If you're new to Python
and VPython: Introduction

A VPython tutorial

Pictures of 3D objects

Choose an object:

Work with objects:

Windows & Events:

What's new in Visual 5

VPython web site
Visual license
Python web site
Math module (sqrt etc.)
Numpy module (arrays)

The Visual Module of VPython

Version 5.74


VPython is the Python programming language plus a 3D graphics module called "Visual" originated by David Scherer in 2000. This documentation describes all of the Visual capabilities.

VPython documentation is included with the VPython installer and is accessible from the Help menu in the VIDLE program editor. Documentation for the new VPython 6 is included with VPython 6 installers.

For a quick introduction, see youtube.com/vpythonvideos

Descriptions of the options available in the left margin:

Introduction: The basics of Python and VPython.

Tutorial: More on VPython, including making an animation

Pictures of 3D objects: What the objects look like

Choose a 3D object (use pull-down menu on left): Details of cylinder, box, etc. Start with cylinder for an overview.

Work with 3D objects (use pull-down menu on left): Issues that apply to all 3D objects: color, material, etc.

Windows, Events, & Files (use pull-down menu on left): Creating/modifying windows; handling mouse/ keyboard events; reading/writing files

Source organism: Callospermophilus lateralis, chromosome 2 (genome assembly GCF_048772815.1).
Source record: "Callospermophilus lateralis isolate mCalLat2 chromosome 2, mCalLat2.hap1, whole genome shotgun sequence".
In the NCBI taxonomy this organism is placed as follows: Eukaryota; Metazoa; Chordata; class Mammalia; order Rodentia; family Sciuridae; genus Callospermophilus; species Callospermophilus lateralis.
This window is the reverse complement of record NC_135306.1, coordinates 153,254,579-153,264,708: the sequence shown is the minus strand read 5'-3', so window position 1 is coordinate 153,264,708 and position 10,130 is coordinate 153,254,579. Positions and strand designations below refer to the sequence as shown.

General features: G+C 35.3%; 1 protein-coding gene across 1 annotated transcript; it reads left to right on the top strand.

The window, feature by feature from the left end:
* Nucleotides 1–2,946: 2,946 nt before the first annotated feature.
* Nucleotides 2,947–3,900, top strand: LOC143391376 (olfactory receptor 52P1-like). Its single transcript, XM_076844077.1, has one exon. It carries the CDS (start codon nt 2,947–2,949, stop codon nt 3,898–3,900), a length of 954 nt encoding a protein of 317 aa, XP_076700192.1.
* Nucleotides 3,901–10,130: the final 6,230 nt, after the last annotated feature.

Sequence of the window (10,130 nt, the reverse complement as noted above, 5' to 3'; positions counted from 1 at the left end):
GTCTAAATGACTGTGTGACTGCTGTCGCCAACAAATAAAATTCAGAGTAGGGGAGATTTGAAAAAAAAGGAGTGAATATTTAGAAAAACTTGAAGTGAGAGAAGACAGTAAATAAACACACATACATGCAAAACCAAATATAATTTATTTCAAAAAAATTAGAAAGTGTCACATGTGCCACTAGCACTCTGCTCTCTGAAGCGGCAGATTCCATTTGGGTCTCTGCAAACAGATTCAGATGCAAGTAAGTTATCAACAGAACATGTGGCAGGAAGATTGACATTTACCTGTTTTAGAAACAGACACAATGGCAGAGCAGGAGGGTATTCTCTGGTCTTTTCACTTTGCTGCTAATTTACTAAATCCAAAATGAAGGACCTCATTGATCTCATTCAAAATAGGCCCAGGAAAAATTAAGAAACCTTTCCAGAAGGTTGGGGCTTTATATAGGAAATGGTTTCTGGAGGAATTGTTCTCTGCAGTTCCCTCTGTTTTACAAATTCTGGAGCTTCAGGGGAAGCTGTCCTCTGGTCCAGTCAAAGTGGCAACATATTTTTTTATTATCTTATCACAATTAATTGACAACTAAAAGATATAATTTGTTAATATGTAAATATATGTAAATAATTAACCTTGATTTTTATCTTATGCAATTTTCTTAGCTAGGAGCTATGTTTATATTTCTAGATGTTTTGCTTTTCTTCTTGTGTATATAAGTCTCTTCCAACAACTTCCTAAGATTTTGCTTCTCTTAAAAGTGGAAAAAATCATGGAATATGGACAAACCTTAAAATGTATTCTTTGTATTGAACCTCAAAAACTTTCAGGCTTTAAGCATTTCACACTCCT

Vector operations: Magnitude, dot and cross product, rotation, etc.

Graphs: Making graphs of data.

factorial/combin: Special functions used in probability calculations.

What's new: Features new in Visual 5.

Be sure to explore the many example programs that are installed with Visual.


To invoke the Visual module, place the following statement at the start of the file:

from visual import *

If you are using Python 2.7 or earlier, to make sure that 3/4 is treated as 0.75 rather than zero, start your program with the following statements (there are two underlines before future and two underlines after future):

from __future__ import division
from visual import *

This is not necessary with Python 3.0 or later, but it doesn't hurt, and including the division statement ensures that your program will handle division the same way on all versions of Python.

For experienced programmers

As a convenience to novice programmers to provide everything that is needed to get started, the statement "from visual import *" imports all of the Visual features and executes "from math import *" and "from numpy import *". It also arranges that for routines common to both math and numpy such as sqrt, the much faster math routine is used when possible (when the argument is a scalar rather than an array).

If you want to import the visual objects selectively, import them from the vis module. Two simple examples:

import vis


from vis import (box, color, materials)
box(color=color.orange, material=materials.wood)

There are clean modules vis.controls, vis.filedialog, and vis.graph equivalent to the modules visual.controls, visual.filedialog, and visual.graph. The latter versions execute "from visual import *" and are retained because some programs expect that behavior when importing one of these modules.

The documentation is written assuming that "from visual import *" is used.

VPython documentation was produced by Ruth Chabay, David Scherer, and Bruce Sherwood.